Spencer writes in the library, part 24: The California edition!

Written by: Spencer Greenhalgh

Primary Source: Spencer Greenhalgh


This episode of Spencer Writes in the Library took place Tuesday, December 23rd around 10:00am.

The Spot

Where am I working today?

It’s still holiday season, and I’m still using it as an excuse to explore new libraries! After a few days in Utah, Kathryn and I headed to Torrance, CA to see family there. I’m on the second floor of the Katy Geissart Civic Center Library for a couple of hours before going out to find a Christmas tree.

What’s a perk of this spot?

Easy access to plugs. The study desks in this library all seem to be near wall outlets, which is more than I can say for some of the public libraries where I’ve tried to work. Plus, the library itself was pretty interesting: There were a lot of comfortable reading chairs down on the first floor that would have been nice to try out. Also, not needing a jacket when entering or leaving the library was a definite perk, but that has less to do with the library as with California weather more broadly.

What’s a problem with this spot?

Poor wi-fi. I think I might have needed a library card to get anything beyond the openly accessible wi-fi, but since I don’t live here, I don’t have a card. Now, going without wi-fi could be a perk, since it’s difficult enough to do research during the holidays without the Internet and its many distractions looming over me, but the nature of today’s research project made limited Internet access kind of a pain. In addition, this seemed to be a pretty talkative library, so I got to hear about some other students’ semesters while trying to do my own work.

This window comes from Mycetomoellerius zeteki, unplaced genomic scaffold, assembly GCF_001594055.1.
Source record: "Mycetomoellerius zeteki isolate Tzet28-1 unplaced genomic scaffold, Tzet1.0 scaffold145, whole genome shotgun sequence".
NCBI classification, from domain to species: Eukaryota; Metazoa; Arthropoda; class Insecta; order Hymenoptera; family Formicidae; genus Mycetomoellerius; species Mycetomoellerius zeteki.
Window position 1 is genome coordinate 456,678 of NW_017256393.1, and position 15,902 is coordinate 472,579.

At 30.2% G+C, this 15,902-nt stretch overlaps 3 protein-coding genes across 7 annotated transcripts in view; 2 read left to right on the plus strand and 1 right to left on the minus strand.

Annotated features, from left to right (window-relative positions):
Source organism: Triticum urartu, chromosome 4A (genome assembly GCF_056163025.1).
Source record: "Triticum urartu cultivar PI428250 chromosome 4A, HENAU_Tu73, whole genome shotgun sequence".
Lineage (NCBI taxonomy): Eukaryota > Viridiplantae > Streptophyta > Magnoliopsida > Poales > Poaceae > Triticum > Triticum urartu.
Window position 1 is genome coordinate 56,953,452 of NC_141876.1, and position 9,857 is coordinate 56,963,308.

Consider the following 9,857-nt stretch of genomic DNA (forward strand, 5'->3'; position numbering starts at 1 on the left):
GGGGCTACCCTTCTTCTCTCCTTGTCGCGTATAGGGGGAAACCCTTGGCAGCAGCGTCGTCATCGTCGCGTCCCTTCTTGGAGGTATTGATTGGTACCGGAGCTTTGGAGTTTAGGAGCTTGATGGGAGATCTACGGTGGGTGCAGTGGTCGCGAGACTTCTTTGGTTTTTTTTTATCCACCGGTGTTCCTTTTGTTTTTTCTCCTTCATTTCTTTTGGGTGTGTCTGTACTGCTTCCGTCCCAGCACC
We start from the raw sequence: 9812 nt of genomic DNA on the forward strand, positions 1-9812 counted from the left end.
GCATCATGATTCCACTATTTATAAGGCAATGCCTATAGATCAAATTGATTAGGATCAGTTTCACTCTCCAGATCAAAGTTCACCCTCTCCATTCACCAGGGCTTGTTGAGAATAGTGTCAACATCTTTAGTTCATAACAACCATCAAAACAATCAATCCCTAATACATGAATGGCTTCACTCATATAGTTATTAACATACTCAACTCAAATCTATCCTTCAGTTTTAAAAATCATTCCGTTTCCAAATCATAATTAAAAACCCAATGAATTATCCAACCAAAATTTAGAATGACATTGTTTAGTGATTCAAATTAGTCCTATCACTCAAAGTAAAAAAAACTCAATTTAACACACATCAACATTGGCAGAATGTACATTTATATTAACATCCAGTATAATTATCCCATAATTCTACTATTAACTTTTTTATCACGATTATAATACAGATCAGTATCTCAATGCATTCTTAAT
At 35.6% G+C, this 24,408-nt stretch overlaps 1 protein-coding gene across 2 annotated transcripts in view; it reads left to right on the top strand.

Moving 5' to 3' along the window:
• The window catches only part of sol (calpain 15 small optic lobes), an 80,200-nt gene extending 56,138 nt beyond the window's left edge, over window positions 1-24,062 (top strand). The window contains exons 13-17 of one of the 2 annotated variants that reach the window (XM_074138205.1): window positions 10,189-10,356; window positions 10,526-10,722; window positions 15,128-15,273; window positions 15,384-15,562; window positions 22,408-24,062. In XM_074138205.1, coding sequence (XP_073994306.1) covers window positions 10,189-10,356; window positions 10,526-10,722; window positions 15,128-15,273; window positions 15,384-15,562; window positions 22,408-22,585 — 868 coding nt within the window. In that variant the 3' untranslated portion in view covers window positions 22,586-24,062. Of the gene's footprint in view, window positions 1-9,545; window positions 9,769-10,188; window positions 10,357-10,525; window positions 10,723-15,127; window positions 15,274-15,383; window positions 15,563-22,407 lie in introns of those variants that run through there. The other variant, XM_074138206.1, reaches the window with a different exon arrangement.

What have I learned in this spot?


I happened to be sitting near a shelf of government documents, which is a logical thing for a library to have… but since so much of my personal library experience has been focused on comic books, Star Wars novels, and academic journals, it had never really occurred to me that someone might come to the library to look for the latest publications from the Government Printing Office.

How would I rate this spot?

2 out of 5 dentists. (Why dentists?)

The Work

What am I working on today?

Hashtags! MSU’s Master of Arts in Educational Technology, which I’ve been involved with since I came to East Lansing, is predominantly an online degree, which means that instructors have to be creative in the way that they create community and culture within their classes. The #maet hashtag serves as a Twitter community for the program as a whole (and, to our frequent surprise, a way for Scandinavians to complain about eating too much), and most of the classes within the program have course hashtags as well. I’ve been working with my colleagues Dr. Leigh Graves Wolf–the co-director of the program–and Josh Rosenberg–a fellow MAET TA–to explore just how these hashtags are being used.

What’s the highlight from today’s work?

Today, I looked at all of the tweets from this past semester that used three particular course hashtags. Even though today’s work was just a brief survey of how each of these courses used Twitter, I noticed that the course hashtag played a distinct role in each of these communities, which I found terribly interesting. This suggests not only that can Twitter play an important role for teacher communities but also that it can play different kinds of roles for these communities. I look forward to exploring these roles in more detail soon!

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Hi there! My name is Spencer Greenhalgh, and I am a student in the Educational Psychology and Educational Technology doctoral program at Michigan State University. I came to Michigan State University with a strong belief in the importance of an education grounded in the humanities. As an undergraduate, I studied French and political science and worked as a teaching assistant in both fields. After graduation, I taught French, debate, and keyboarding in a Utah private school before coming to MSU, where I plan to study how technology can be used to help students connect the humanities with their lives. I have a particular interest in the use of games and simulations to promote ethical reasoning and explore moral dilemmas, but am eager to study any technology that can help students see the relevance of studying language, culture, history, and government.